Genie Zeiger | The Sun Magazine #3

Genie Zeiger

Genie Zeiger was a longtime contributor to The Sun who lived in Shelburne, Massachusetts. She died in 2009.

— From December 2023
Essays, Memoirs, & True Stories

The Song Of Forgiveness

What I mean to say is: I want to forgive my ex-husband. I don’t want to die hating, or even resenting, him. We will never make love, never even kiss again. Never. So where is that song of forgiveness, reputed to be so sweet?

December 1998
Essays, Memoirs, & True Stories

The Distance

As I listen, a finch flies by outside the window, its gold breast in shiny contrast to the black and white of its wings. My son rarely talks about that trip to Peru three years ago, during which he was shot and his friend Patchen was killed.

November 1998
Essays, Memoirs, & True Stories


I have been in many women’s groups: walking groups, writing groups, ritual groups, clothing-exchange groups, exercise groups, even a long-ago Tupperware group. So it wasn’t odd to hear Sarah talk, at a meeting of my oldest women’s group, about an entirely different group of women with whom she met. These women rode horses into the deepest part of the woods, and upon arrival, each told a secret.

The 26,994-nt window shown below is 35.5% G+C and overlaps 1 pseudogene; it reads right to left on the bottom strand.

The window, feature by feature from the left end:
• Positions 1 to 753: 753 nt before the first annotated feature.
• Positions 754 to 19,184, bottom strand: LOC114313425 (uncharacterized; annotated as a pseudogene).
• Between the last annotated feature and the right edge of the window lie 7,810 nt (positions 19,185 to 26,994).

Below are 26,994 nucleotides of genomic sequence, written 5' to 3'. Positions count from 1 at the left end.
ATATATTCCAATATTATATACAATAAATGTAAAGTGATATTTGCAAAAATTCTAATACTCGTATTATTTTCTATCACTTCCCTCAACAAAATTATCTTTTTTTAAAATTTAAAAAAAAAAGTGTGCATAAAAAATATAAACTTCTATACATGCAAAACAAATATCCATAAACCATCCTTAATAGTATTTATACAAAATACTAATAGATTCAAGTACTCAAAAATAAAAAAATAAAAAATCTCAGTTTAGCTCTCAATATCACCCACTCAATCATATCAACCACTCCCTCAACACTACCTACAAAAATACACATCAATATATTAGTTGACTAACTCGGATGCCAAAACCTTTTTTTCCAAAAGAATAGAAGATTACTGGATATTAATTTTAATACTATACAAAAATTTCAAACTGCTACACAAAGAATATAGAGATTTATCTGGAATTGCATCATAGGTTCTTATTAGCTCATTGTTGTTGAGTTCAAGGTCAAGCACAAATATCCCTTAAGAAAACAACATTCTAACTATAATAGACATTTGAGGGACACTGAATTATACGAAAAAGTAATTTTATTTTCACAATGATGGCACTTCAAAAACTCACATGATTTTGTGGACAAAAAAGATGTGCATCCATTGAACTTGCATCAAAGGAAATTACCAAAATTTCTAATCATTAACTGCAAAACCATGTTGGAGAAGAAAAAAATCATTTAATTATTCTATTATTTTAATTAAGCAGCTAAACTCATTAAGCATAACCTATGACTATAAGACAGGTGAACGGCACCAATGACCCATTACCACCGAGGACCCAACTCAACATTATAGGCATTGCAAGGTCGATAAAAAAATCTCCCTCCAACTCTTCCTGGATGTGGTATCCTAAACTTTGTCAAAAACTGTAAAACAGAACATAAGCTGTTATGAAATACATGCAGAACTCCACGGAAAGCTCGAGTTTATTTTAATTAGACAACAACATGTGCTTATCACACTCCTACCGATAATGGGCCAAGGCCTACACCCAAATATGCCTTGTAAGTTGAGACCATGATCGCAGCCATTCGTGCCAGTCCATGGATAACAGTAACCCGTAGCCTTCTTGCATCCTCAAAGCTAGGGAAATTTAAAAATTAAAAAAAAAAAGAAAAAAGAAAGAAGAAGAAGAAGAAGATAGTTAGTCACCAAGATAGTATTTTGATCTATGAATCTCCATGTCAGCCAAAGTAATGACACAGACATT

May 1998
Essays, Memoirs, & True Stories

How I Find Her

“Do you mean going out in the car and running errands, getting things done? Do you feel you should be doing that now?” I’m trying to find a brain wave I can ride to shore with her. She was always such a strong swimmer. I remember her arms especially, how they’d slice through the blue water at the pool when I was a kid.

June 1997
Essays, Memoirs, & True Stories


The activity center at my parents’ Florida condo was a low, T-shaped building with sliding glass doors that opened onto room after well-lit room. Signs on these doors read, Bingo, Pottery, Woodworking.

October 1996
Essays, Memoirs, & True Stories

Lighting The Candles

Because she is old, my mother performs the Sabbath ritual very slowly. Sitting in front of the brass candlesticks given to her by her mother, she looks as if God is pressing down hard on the top of her head. Her face juts forward, and the top of her back is rounded. Because she is demented and her short-term memory is shot, it’s impossible to have a conversation with her.

November 1995
Essays, Memoirs, & True Stories

The Little Bit

When you’re a child, you have the little bit and it has you. You throw it up and clap your hands. Your father momentarily catches it, but it is yours in your little animal eyes, your tender knees, the way a banana unwraps in your small hands, unzips as you slowly pull down the peel and reveal the soft, pale fruit.

December 1994
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